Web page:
Daring To Play It Safe

|

While we're all beating up on the Oscars, I'd like to note that the members of the Academy are a million times more daring and visionary in their choices than the proprietors of the increasingly hyped "Razzies." Is there anything more pathetically safe than these "Worst" lists? The Adventures of Pluto Nash—boy, you're really going to risk losing a lot of friends if you dare to say that's one of the year's worst! Crossroads with Britney Spears: What courage, to mock that darling of the critical establishment!

I'm heavily influenced here by Chris Fujiwara's piss take on Mystery Science Theater 3000 and the cult of "bad" movies, art, music generally. Or rather, Fujiwara ably summed up the feeling I get whenever some wanker calls "MacArthur Park" the worst song of all time when they should be acknowledging Jimmy Webb as one of America's greatest living composers. Do these Razzie wags really find sitting through Oscar magnets like The Hours more entertaining than digging Roberto Benigni's truly unsettling Pinochio (or do they just find Nicole Kidman's fake proboscis more convincing than Benigni's)? By what standard can anybody claim to get more enjoyment from movie chloroform like The Road to Perdition than from Attack of the Clones?

Of course, I should admit I haven't seen any of these films. Honest people will acknowledge that this has never been a barrier to rendering strong opinions.

NEXT: Bin There, Done That

Editor's Note: We invite comments and request that they be civil and on-topic. We do not moderate or assume any responsibility for comments, which are owned by the readers who post them. Comments do not represent the views of Reason.com or Reason Foundation. We reserve the right to delete any comment for any reason at any time. Report abuses.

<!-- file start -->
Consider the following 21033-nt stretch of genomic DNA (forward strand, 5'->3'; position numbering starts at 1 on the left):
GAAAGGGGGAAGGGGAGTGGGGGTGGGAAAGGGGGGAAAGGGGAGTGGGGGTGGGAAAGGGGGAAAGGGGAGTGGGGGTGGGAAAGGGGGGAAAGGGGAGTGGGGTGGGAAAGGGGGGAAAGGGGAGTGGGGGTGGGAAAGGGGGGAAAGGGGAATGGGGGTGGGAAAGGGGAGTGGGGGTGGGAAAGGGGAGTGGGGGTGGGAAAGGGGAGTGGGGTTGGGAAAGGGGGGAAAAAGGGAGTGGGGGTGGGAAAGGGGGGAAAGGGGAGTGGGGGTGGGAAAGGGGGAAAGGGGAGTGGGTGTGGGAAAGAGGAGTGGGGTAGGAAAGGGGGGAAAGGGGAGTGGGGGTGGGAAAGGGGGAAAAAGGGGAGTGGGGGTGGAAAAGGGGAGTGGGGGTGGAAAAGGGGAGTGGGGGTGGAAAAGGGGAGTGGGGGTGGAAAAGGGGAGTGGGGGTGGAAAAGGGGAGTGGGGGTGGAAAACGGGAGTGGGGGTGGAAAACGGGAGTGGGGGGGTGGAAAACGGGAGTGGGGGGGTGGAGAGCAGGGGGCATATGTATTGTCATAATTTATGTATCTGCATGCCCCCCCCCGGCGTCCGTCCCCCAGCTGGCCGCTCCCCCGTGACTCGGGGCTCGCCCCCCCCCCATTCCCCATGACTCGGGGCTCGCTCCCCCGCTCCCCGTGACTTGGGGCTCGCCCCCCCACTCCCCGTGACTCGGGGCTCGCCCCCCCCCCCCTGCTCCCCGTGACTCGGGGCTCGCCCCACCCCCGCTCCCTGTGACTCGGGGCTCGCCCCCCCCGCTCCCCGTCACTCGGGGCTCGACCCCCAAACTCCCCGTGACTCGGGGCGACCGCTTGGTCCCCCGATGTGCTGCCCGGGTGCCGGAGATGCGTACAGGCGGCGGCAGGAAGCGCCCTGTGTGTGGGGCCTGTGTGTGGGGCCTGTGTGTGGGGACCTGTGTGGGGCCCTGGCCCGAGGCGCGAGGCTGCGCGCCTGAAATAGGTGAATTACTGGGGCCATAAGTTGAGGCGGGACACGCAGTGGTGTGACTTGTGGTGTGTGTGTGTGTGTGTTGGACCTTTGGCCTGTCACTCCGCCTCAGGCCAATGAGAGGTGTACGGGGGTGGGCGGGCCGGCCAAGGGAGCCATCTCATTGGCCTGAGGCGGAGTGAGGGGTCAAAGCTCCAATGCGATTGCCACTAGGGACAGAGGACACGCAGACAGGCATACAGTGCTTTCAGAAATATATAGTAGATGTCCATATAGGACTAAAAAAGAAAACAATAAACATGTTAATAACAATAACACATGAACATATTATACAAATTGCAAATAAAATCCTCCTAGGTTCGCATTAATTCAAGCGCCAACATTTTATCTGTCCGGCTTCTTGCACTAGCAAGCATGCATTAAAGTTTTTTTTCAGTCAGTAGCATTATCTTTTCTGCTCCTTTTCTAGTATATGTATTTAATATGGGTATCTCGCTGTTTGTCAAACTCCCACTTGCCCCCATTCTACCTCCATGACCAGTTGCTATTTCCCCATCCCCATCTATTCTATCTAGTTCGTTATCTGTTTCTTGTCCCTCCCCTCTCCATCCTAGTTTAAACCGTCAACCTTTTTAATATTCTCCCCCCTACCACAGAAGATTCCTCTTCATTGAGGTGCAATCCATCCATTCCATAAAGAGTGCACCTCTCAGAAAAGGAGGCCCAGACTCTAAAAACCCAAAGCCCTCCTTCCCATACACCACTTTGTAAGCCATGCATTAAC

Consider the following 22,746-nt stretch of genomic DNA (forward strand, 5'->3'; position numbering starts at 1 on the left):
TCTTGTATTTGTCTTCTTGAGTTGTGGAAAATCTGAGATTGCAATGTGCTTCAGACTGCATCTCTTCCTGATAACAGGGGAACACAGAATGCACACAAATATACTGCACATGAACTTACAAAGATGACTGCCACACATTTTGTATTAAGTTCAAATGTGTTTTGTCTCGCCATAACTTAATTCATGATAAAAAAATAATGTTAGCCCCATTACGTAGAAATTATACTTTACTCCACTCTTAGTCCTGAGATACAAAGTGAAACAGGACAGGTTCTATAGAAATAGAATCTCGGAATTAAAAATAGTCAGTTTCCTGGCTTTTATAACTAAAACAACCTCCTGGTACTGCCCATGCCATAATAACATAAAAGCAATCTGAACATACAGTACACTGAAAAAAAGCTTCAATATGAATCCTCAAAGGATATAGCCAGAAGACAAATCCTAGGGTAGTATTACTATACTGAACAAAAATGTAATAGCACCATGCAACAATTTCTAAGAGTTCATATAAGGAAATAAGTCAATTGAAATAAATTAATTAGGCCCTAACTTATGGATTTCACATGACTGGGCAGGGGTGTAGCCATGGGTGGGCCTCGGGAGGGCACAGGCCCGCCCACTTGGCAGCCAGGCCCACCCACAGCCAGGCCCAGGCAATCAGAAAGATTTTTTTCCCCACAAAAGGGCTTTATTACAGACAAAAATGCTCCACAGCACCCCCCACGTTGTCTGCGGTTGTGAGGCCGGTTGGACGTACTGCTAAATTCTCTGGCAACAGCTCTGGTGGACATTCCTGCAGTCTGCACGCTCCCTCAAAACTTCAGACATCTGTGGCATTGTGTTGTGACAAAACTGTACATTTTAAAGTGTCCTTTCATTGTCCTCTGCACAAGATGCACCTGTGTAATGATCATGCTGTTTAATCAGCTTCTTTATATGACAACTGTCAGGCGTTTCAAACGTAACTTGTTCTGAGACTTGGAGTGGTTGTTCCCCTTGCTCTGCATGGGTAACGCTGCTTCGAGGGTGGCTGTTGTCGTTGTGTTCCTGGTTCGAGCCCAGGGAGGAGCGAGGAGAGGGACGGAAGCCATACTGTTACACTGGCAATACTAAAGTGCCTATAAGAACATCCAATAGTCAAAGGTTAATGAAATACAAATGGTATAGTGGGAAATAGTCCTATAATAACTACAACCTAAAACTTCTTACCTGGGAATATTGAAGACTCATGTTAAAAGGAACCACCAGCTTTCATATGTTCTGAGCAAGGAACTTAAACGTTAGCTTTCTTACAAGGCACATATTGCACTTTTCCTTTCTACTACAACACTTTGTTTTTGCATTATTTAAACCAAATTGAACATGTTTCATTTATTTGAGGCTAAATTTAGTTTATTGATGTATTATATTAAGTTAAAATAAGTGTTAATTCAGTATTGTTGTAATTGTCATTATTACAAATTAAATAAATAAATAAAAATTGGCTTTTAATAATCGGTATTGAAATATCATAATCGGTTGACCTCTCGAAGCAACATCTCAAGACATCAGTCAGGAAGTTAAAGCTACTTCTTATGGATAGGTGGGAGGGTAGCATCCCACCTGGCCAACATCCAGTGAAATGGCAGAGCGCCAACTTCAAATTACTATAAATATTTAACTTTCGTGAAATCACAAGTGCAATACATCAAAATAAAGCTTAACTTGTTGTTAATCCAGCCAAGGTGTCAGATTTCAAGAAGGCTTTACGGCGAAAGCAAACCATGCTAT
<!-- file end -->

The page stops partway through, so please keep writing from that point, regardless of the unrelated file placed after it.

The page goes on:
1. I actually like the Razzies. Someone once said that the difference between TV and Hollywood is that anyone who works in TV will tell you that 95% of what’s on TV today is crap and should never have made it to the airwaves, while anyone who works in Hollywood believes that everything Hollywood puts out is nothing short of greatness. It gives me hope to know that not everyone out there in America believes that everything that Hollywood puts out is a masterpiece.

  2. Tim,
    I’m not really sure what your blathering about. But I am stating for the record that “Joel Hodgson is a genius”

  3. Like every smug populist, I’m always happy to rip into smug elitism. That said, could Chris Fujiwara’s essay be any more indecipherable? Gawd, what a horrible piece of writing!

  4. My goodness, Fujiwara’s little rant is quite possibly the most confused piece I’ve yet seen regarding “bad movies.” He is attempting to postulate a “movement” that includes (1) people who like “bad” movies; (2) people who make fun of bad movies but are fond of them nontheless, e.g., the MST3K guys and Joe Bob Briggs; and (3) those loathsome Medved brothers and the Razzie folks, who make fun of bad movies but do not like them. If there is a coherent movement here, it eludes me.